June 2020 Legacy Faculty Spotlight
Faculty Spotlight with Distinguished Lecturer, Michael Seltzer
Individuals whose backgrounds create a seamless bond between theory and practice, abstracts and fieldwork, are what arm our students with adaptable knowledge that can be applied to innumerable situations. Distinguished Lecturer, Michael Seltzer embodies this delivery of knowledge and expertise. We speak about his first experience working in West Africa in the nonprofit sector, what brought him to the Marxe School, and more.
What attracted you to teach at the Marxe School of Public and International Affairs?
Our students. They represent what Mayor David Dinkins referred to in his inaugural speech as, “a gorgeous mosaic of race and religious faith, of national origin and sexual orientation, of individuals whose families arrived yesterday and generations ago, coming through Ellis Island or Kennedy Airport or on buses bound for the Port Authority.” I am committed to imparting to them the knowledge and skills they require to become bold civic and nonprofit leaders.
You have been working in the nonprofit sector for 50 years. What drew you to work in nonprofit organizations?
I came of age in the 1960s. It was a time in our nation’s history when many of us found ourselves swept up by the various social movements of that era. After a summer in West Africa, I served as a VISTA Volunteer–first in Appalachia and second in Honolulu–working with the native Hawai’ian community. Through these rich experiences, I came to understand first-hand the integral role of nonprofit organizations in furthering the cause of social justice.
Could you describe your own international background?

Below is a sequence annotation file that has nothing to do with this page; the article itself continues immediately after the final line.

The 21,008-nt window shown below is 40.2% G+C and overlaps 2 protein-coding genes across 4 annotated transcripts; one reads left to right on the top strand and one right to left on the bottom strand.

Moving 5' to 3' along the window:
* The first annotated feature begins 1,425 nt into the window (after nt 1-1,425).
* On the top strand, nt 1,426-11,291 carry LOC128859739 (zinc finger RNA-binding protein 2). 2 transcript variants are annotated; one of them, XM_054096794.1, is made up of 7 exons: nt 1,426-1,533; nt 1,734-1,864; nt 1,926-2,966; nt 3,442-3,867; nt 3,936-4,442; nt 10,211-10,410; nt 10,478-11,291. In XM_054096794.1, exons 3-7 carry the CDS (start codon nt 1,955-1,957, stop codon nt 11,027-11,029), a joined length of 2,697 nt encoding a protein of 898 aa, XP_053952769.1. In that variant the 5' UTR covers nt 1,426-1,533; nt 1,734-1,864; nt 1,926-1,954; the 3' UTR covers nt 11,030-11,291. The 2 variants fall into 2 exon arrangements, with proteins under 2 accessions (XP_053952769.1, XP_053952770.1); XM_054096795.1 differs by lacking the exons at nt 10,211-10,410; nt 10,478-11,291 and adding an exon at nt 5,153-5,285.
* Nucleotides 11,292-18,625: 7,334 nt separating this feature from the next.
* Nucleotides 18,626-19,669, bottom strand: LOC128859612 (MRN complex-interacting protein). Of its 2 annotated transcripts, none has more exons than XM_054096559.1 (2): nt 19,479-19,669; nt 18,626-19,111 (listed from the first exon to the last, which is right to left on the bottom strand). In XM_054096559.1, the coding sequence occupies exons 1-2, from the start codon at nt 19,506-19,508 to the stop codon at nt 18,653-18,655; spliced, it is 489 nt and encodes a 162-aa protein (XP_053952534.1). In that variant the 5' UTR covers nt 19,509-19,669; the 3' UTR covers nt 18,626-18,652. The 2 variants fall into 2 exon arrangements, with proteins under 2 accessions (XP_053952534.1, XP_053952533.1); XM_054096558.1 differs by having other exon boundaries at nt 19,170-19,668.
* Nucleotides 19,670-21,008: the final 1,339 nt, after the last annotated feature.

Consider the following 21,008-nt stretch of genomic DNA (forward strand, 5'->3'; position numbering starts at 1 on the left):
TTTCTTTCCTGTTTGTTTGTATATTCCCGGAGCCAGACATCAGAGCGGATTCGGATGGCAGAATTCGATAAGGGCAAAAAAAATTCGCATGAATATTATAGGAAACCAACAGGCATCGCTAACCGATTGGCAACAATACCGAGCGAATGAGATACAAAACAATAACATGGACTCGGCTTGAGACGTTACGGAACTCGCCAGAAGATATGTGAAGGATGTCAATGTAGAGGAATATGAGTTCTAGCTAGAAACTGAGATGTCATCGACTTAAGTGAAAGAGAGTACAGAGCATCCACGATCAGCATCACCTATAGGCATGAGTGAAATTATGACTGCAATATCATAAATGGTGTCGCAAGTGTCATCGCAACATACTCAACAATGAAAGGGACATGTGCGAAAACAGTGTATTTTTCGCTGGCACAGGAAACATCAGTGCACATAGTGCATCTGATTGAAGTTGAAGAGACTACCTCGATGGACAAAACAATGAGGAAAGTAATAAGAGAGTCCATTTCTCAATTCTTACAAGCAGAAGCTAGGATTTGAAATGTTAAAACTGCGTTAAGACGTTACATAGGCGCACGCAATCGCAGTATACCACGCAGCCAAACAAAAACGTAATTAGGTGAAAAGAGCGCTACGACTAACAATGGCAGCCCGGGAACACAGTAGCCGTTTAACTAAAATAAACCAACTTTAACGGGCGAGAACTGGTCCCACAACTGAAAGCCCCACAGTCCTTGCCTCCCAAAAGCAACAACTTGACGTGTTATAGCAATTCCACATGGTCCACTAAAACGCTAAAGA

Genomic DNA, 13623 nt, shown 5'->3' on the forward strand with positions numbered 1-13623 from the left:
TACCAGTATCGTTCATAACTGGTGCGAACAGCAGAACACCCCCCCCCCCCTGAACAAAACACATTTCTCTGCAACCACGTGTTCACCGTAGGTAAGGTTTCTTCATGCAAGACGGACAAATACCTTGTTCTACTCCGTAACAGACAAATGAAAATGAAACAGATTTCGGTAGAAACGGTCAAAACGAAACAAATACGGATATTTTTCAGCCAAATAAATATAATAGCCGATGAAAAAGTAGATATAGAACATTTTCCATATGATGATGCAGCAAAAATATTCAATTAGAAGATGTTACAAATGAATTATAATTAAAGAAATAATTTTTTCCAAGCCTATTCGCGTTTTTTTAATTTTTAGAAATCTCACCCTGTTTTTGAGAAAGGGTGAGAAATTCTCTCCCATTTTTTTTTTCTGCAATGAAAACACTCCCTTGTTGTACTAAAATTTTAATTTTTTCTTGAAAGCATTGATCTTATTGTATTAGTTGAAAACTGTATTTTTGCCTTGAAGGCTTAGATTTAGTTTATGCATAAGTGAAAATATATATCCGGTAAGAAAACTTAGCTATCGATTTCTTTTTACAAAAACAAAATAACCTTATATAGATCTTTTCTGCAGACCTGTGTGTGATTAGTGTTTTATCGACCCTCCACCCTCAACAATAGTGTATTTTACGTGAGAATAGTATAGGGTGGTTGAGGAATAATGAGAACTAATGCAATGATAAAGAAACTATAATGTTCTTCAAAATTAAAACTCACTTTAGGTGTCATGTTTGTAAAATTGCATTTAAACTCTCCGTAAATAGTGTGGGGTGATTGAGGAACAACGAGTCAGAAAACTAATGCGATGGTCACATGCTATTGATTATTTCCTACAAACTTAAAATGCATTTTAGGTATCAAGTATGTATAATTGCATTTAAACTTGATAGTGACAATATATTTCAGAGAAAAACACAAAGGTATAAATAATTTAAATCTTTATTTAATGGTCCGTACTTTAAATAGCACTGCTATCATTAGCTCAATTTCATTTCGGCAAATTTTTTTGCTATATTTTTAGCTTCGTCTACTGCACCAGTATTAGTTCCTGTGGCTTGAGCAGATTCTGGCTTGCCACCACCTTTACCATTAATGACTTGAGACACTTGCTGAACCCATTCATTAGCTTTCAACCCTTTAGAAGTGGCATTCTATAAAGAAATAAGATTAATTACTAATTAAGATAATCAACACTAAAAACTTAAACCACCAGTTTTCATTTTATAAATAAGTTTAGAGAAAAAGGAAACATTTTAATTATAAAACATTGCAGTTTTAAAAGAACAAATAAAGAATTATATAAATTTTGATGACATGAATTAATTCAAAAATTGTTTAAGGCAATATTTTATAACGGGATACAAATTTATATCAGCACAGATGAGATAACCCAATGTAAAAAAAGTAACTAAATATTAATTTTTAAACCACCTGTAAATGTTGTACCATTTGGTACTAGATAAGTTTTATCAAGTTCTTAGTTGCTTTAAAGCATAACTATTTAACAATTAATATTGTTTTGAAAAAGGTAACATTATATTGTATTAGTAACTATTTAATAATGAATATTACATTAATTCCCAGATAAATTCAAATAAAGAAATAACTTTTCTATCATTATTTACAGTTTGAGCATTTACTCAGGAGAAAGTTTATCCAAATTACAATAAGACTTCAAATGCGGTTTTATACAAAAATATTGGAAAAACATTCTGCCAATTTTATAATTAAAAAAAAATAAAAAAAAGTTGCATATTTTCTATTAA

I have been very fortunate to work internationally since I was 19 years old. In 1966, I spent a summer in Cameroon building an elementary school under the aegis of Operation Crossroads Africa.
Its two-fold mission to this day is to contribute to the development of sub-Saharan Africa and to develop greater understanding and appreciation among North Americans of its people. Before we departed for Africa, The Reverend James Robinson, the founder of Operation Crossroads Africa, asked us to take an oath that upon our return, we would make 25 speeches per year for two years about our experience. He envisioned each of us as good-will ambassadors. To this day–50 years later, I feel a responsibility to incorporate examples of civil society from all corners of the globe into my teaching.
In addition, today, I serve as a trustee of the Gbowee Peace Africa Foundation, based in Monrovia, Liberia. Leymah Gbowee, who won the Nobel Peace Prize for efforts to end the civil war in her country, established this organization to support the development of women and youth in West Africa.
What would you say is the role of faculty at a school like ours that’s rooted in New York City but has global partnerships and influence?
All of our faculty members are devoted to preparing our students to succeed in their current and future professional pursuits. It is our job to support them with the knowledge to craft creative and innovative solutions to address the issues of our time–whether they are working on a community level here in New York or around the globe.